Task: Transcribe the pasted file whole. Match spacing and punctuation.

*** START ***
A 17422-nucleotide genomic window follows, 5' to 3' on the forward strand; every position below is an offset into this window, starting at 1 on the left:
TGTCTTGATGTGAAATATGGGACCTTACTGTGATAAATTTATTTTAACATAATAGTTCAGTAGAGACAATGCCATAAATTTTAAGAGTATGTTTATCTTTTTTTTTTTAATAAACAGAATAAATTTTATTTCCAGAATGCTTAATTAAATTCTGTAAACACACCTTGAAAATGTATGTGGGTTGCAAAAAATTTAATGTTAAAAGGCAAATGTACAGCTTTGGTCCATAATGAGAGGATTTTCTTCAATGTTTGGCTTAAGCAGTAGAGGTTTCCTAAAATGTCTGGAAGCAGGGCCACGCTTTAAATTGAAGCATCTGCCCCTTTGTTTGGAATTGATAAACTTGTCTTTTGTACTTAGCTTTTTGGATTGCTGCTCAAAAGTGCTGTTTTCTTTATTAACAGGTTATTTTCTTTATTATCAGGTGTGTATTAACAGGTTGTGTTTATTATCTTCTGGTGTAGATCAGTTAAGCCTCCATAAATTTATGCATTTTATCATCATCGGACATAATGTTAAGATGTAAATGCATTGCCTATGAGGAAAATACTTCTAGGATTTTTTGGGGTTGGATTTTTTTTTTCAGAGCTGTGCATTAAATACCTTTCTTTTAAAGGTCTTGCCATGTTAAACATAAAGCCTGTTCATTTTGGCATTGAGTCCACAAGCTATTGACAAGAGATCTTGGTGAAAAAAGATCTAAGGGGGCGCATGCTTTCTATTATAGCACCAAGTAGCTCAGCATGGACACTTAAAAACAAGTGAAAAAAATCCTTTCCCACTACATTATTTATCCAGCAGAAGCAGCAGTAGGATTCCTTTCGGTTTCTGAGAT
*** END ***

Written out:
A 17422-nucleotide genomic window follows, 5' to 3' on the forward strand; every position below is an offset into this window, starting at 1 on the left:
TGTCTTGATGTGAAATATGGGACCTTACTGTGATAAATTTATTTTAACATAATAGTTCAGTAGAGACAATGCCATAAATTTTAAGAGTATGTTTATCTTTTTTTTTTTAATAAACAGAATAAATTTTATTTCCAGAATGCTTAATTAAATTCTGTAAACACACCTTGAAAATGTATGTGGGTTGCAAAAAATTTAATGTTAAAAGGCAAATGTACAGCTTTGGTCCATAATGAGAGGATTTTCTTCAATGTTTGGCTTAAGCAGTAGAGGTTTCCTAAAATGTCTGGAAGCAGGGCCACGCTTTAAATTGAAGCATCTGCCCCTTTGTTTGGAATTGATAAACTTGTCTTTTGTACTTAGCTTTTTGGATTGCTGCTCAAAAGTGCTGTTTTCTTTATTAACAGGTTATTTTCTTTATTATCAGGTGTGTATTAACAGGTTGTGTTTATTATCTTCTGGTGTAGATCAGTTAAGCCTCCATAAATTTATGCATTTTATCATCATCGGACATAATGTTAAGATGTAAATGCATTGCCTATGAGGAAAATACTTCTAGGATTTTTTGGGGTTGGATTTTTTTTTTCAGAGCTGTGCATTAAATACCTTTCTTTTAAAGGTCTTGCCATGTTAAACATAAAGCCTGTTCATTTTGGCATTGAGTCCACAAGCTATTGACAAGAGATCTTGGTGAAAAAAGATCTAAGGGGGCGCATGCTTTCTATTATAGCACCAAGTAGCTCAGCATGGACACTTAAAAACAAGTGAAAAAAATCCTTTCCCACTACATTATTTATCCAGCAGAAGCAGCAGTAGGATTCCTTTCGGTTTCTGAGAT